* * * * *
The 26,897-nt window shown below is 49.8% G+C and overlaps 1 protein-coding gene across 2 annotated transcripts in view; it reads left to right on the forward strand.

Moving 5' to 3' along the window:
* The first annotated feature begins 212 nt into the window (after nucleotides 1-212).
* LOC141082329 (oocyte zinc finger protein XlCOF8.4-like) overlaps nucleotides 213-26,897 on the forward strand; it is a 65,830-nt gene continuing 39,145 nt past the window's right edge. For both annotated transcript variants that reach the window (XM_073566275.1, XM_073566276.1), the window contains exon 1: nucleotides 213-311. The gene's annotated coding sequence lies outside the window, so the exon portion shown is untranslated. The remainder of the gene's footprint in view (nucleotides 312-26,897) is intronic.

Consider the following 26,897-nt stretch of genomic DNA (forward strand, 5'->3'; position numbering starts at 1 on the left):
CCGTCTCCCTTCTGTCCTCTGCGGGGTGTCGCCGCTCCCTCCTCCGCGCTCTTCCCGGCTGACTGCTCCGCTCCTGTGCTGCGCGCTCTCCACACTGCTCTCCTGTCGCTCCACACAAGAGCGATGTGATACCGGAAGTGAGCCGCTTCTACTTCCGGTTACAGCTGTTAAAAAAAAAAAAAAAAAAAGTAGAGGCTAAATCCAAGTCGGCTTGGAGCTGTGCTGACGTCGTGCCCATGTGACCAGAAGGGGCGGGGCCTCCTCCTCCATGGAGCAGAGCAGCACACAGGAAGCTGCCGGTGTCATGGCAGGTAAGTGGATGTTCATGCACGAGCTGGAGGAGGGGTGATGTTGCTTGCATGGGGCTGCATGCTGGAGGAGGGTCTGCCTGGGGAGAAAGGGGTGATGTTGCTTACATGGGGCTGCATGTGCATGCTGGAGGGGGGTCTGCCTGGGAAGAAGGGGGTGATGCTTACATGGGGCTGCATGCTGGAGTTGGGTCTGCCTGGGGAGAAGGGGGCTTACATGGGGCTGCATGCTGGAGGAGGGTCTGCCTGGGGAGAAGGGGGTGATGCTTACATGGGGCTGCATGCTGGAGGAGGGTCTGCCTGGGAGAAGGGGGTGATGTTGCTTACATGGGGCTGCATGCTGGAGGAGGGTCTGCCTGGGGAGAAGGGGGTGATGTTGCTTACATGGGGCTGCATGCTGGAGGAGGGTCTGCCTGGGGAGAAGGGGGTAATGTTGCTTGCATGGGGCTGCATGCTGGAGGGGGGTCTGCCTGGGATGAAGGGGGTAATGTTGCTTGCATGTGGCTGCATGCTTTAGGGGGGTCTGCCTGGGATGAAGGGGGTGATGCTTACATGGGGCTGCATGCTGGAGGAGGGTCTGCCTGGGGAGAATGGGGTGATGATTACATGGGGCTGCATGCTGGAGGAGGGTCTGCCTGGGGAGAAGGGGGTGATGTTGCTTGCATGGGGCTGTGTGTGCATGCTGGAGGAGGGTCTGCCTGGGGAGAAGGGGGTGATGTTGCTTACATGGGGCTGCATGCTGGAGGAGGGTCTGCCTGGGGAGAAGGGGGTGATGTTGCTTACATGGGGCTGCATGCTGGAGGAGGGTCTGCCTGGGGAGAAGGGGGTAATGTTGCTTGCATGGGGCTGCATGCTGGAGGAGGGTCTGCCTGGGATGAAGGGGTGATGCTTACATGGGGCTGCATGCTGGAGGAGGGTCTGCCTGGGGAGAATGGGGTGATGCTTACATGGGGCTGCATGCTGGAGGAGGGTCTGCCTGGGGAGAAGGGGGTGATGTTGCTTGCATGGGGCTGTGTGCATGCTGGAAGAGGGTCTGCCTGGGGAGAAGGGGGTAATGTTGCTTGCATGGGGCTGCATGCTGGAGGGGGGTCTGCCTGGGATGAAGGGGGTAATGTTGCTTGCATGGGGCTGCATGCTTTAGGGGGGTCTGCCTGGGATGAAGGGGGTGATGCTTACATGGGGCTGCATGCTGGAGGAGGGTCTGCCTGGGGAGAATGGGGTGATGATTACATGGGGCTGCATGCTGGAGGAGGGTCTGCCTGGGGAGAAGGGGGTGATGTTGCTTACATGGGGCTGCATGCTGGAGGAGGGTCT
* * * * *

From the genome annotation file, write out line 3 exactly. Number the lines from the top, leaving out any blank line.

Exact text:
* The first annotated feature begins 212 nt into the window (after nucleotides 1-212).